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Boot On BTRFS With Debian

Post date: August 2, 2009, 11:08 Category: Miscellaneous Views: 2879 Comments
Tutorial quote: This tutorial will explain you how to boot from a BTRFS filesystem with kernel 2.6.31-RC4 and BTRFS 0.19. BTRFS is a new filesystem with some really interesting features like online defragmenting and snapshots. BTRFS is an experimental filesystem, use at your own risk. The kernel used is also experimental.

How To Install VMware Server 2 On A Fedora 14 Desktop (Kernel 2.6.35)

Post date: December 23, 2010, 13:12 Category: Installing Views: 2414 Comments
Tutorial quote: This tutorial provides step-by-step instructions on how to install VMware Server 2 on a Fedora 14 desktop system (with kernel 2.6.35). With VMware Server you can create and run guest operating systems ("virtual machines") such as Linux, Windows, FreeBSD, etc. under a host operating system. This has the benefit that you can run multiple operating systems on the same hardware which saves a lot of money, and you can move virtual machines from one VMware Server to the next one (or to a system that has the VMware Player which is also free).

How To Run Fully-Virtualized Guests (HVM) With Xen 3.2 On Debian Lenny (x86_64)

Post date: March 8, 2009, 13:03 Category: Installing Views: 3906 Comments
Tutorial quote: This guide explains how you can set up fully-virtualized guests (HVM) with Xen 3.2 on a Debian Lenny x86_64 host system. HVM stands for HardwareVirtualMachine; to set up such guests, you need a CPU that supports hardware virtualization (Intel VT or AMD-V). Hardware virtualization allows you to install unmodified guest systems (in contrast to paravirtualization where the guest kernel needs to be modified); that way you cannot only virtualize OpenSource operating systems like Linux and BSD, but also closed-source operating systems like Windows where you cannot modify the kernel.

Watching Your Power Consumption With Powertop On Fedora 7

Post date: October 1, 2007, 10:10 Category: Miscellaneous Views: 2934 Comments
Tutorial quote: Powertop is a command-line tool released by Intel that shows you the power consumption of the applications running on your system. It works best on notebooks with Intel mobile processors and can help you find out the programs that put a strain on your notebook battery. It requires kernel 2.6.21 or newer with tickless idle enabled (CONFIG_NO_HZ) (which is currently available for 32-bit kernels only). Fedora 7 comes with a 2.6.21 kernel by default, so we can use Powertop on it.

Building a FreeBSD Build System

Post date: April 15, 2006, 00:04 Category: System Views: 3588 Comments
Tutorial quote: When you finish this article, you will have an unbeatable update system. Even mergemaster will work faster. You will have an update system in which a machine update/upgrade will take less than 10 minutes.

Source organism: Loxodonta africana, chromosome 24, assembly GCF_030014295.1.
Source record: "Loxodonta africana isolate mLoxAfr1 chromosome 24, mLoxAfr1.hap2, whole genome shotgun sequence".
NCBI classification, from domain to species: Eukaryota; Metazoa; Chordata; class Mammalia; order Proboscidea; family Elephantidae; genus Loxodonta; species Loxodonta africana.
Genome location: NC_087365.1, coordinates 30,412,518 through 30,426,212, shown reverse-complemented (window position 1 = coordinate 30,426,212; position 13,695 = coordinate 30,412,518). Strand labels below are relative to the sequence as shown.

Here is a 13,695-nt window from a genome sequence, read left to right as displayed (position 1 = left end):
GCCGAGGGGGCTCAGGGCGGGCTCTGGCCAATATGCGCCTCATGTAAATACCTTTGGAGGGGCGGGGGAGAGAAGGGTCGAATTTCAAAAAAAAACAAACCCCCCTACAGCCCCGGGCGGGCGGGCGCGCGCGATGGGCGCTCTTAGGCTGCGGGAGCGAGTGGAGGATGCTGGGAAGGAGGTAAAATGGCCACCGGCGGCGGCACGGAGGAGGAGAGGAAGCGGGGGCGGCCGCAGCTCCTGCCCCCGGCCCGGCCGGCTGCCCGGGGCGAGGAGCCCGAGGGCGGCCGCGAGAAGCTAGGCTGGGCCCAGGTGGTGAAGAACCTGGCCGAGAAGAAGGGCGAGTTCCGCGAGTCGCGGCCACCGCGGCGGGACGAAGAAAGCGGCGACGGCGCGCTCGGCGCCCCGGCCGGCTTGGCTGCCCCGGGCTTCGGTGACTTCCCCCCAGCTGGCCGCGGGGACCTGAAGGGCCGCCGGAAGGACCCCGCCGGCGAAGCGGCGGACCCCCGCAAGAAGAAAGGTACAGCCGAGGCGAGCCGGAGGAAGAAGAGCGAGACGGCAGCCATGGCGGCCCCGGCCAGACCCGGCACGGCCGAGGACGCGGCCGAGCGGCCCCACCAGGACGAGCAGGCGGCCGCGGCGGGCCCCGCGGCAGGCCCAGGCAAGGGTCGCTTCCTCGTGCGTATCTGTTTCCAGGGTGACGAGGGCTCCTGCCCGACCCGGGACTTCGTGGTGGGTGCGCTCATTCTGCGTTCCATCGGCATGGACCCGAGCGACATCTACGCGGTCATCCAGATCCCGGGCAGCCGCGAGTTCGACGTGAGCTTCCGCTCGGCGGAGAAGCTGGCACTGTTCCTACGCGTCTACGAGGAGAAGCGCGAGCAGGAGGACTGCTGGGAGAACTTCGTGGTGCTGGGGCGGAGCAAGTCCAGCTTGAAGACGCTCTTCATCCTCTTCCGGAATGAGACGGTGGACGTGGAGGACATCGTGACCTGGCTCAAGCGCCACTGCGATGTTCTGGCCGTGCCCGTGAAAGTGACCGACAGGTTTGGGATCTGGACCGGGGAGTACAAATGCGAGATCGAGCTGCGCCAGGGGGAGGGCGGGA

Enabling S.M.A.R.T for SATA disks

Post date: October 10, 2005, 12:10 Category: System Views: 2745 Comments
Tutorial quote: This very short tutorial shows you how to enable S.M.A.R.T reporting for SATA disks on 2.6 linux kernel.

Automating Builds on Linux

Post date: April 13, 2005, 00:04 Category: Miscellaneous Views: 2541 Comments
Tutorial quote: An automated nightly build is a process for building an application every night using an infrastructure that automatically executes the required steps at the scheduled time, without any human intervention. A well-planned build process not only builds your application, but also provides you and your team with early detection of incompatible changes in the application components and early detection of errors introduced by newly integrated code. When configured and used properly, automated builds are a critical component for ensuring that the application satisfies quality requirements and continues to run as expected.

Creating A DNS Cache With djbdns

Post date: May 5, 2007, 22:05 Category: Installing Views: 3713 Comments
Tutorial quote: Building a local DNS cache will speed up your internet connection since the time for the translation job (converting domain names into IP addresses) will become negligible with the assumption that the DNS cache gets the information from the parent DNS.

Building an LDAP Server on Linux, Part 1

Post date: April 15, 2005, 17:04 Category: Network Views: 2581 Comments
Tutorial quote: Your network is growing in size and complexity. It's taking on a life of its own, spreading and growing and absorbing everything in its path. You're tearing your hair out trying to keep track, and your users have somehow discovered your secret phone number and are pestering you with endless questions and demands--where do I find this; I don't want to keep track of a dozen different passwords; nothing works like it should.

Of several possible solutions, consider two: 1) find a new hiding place, or 2) implement an LDAP server. While finding a new hiding place might sound ideal, it's an option we're going to have to save for a future article. This series will instead explain what LDAP is good for, detail how to build an LDAP server, and cover what you can do with it.

Comparing MySQL performance

Post date: April 12, 2005, 07:04 Category: Benchmarks Views: 3387 Comments
Tutorial quote: With the introduction of the 2.6 Linux kernel, FreeBSD-5-STABLE, Solaris 10, and now NetBSD 2.0, you might be wondering which of them offers superior database performance. In my previous article, I discussed the tools I chose to test these venerable operating systems and the methodology by which they were tested. The result is this MySQL performance comparison between OpenBSD 3.6; NetBSD 2.0; FreeBSD 5.3 and 4.10; Solaris Express (build 69); and Linux 2.4 and 2.6 (Gentoo-based). Read on for the results.
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